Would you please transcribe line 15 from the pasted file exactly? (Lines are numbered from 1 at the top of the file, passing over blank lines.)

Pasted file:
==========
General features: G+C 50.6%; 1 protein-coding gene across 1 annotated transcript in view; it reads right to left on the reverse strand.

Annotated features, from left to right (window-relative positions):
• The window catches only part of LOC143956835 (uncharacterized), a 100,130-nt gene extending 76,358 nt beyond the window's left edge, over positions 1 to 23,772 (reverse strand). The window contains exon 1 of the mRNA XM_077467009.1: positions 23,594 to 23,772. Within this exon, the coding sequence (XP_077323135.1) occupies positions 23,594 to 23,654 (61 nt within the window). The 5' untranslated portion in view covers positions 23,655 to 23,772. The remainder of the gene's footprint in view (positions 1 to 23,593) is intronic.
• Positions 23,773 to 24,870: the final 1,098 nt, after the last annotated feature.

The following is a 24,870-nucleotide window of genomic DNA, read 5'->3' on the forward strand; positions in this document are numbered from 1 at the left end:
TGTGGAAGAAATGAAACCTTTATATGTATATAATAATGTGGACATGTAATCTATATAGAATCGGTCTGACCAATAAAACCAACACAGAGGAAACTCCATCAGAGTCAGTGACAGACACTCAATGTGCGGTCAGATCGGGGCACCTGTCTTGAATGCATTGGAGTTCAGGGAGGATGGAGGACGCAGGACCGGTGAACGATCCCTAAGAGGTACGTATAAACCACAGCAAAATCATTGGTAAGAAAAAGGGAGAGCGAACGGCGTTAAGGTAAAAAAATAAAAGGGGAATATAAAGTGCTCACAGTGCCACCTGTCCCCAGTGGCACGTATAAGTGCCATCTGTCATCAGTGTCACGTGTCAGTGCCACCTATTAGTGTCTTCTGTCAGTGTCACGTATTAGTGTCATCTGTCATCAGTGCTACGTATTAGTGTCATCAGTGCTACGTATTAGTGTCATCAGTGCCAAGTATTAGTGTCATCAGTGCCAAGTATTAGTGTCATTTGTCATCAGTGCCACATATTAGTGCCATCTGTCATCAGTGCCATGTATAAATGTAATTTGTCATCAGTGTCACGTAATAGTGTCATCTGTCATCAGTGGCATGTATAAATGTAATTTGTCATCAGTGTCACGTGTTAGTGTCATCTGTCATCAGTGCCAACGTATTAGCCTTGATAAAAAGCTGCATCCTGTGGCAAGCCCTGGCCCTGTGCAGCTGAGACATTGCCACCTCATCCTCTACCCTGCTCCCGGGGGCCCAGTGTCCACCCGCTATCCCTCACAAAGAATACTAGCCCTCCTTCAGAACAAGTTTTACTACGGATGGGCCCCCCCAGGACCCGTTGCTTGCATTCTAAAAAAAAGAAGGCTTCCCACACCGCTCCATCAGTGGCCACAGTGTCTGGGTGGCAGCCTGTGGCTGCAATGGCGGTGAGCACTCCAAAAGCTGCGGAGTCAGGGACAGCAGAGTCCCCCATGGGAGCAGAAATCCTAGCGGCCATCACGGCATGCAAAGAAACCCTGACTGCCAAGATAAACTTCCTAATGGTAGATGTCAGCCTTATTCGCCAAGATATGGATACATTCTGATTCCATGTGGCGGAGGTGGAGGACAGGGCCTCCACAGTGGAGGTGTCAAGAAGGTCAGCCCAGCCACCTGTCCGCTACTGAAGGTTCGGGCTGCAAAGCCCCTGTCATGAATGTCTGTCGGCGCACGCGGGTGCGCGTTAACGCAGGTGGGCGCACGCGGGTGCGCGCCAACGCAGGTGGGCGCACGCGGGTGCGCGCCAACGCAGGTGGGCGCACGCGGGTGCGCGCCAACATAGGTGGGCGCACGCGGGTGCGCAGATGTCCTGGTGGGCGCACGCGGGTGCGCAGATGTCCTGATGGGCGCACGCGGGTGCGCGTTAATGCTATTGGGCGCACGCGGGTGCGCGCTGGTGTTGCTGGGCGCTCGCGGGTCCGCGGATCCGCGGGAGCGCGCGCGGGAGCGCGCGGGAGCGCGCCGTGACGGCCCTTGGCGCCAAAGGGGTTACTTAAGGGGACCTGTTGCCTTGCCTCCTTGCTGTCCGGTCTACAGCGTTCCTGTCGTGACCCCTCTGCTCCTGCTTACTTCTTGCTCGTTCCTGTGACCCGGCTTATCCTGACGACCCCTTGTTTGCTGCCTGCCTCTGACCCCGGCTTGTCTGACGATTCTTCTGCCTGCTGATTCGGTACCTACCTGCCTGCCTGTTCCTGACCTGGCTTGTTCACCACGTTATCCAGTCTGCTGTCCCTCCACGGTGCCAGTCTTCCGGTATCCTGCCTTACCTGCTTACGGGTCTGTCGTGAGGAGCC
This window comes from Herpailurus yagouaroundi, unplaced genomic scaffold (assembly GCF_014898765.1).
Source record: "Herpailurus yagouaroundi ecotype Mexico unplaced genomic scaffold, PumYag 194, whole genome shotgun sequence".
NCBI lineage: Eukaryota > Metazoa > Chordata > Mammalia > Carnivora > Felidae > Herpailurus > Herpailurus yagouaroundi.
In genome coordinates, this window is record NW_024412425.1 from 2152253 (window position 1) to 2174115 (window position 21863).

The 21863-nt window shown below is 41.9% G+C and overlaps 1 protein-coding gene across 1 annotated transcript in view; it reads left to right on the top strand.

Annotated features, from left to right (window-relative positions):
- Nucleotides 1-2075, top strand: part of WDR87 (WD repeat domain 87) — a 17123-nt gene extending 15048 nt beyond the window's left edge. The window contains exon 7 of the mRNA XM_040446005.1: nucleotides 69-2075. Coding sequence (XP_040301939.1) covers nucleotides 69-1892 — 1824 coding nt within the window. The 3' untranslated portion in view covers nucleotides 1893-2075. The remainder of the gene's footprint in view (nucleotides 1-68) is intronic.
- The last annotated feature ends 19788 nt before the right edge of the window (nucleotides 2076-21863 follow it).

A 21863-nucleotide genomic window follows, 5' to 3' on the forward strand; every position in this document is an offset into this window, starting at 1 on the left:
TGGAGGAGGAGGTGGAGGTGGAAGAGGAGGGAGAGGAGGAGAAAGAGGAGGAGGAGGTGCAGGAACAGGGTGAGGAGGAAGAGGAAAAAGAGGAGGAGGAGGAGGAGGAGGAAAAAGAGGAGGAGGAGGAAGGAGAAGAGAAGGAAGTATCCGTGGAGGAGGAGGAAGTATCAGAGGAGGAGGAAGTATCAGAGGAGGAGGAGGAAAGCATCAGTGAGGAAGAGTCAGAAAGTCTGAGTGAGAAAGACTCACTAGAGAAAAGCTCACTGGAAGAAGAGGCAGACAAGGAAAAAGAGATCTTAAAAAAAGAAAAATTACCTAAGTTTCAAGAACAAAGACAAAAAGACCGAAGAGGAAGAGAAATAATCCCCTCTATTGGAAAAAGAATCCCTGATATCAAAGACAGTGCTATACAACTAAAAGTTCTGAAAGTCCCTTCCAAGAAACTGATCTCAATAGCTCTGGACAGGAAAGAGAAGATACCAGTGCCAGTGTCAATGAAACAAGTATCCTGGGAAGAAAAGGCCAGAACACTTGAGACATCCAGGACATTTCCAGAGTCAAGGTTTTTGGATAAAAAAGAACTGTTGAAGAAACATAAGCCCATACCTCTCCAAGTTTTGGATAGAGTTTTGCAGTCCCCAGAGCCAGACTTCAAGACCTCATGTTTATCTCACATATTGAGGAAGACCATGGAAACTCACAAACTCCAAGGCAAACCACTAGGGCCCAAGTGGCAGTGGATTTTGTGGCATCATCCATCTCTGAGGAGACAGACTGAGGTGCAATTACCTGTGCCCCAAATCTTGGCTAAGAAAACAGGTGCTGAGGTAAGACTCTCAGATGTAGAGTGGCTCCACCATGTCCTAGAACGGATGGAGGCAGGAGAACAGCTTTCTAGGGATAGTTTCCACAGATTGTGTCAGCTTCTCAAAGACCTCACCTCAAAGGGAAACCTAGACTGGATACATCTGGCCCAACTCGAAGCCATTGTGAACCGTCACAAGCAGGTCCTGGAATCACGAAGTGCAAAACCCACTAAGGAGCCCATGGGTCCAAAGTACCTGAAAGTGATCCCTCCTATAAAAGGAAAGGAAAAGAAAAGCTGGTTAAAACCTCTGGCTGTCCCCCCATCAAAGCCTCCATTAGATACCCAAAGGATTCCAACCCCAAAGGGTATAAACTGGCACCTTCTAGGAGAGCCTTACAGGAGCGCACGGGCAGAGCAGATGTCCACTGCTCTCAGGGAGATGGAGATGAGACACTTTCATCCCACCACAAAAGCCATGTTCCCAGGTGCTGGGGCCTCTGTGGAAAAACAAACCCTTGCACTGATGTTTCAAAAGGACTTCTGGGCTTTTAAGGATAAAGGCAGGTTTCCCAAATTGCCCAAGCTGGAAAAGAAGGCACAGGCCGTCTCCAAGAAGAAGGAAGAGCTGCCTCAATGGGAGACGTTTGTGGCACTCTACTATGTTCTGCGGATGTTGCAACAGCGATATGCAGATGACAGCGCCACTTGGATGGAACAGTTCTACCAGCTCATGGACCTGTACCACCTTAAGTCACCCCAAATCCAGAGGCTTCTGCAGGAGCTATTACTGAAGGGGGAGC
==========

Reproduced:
A 21863-nucleotide genomic window follows, 5' to 3' on the forward strand; every position in this document is an offset into this window, starting at 1 on the left: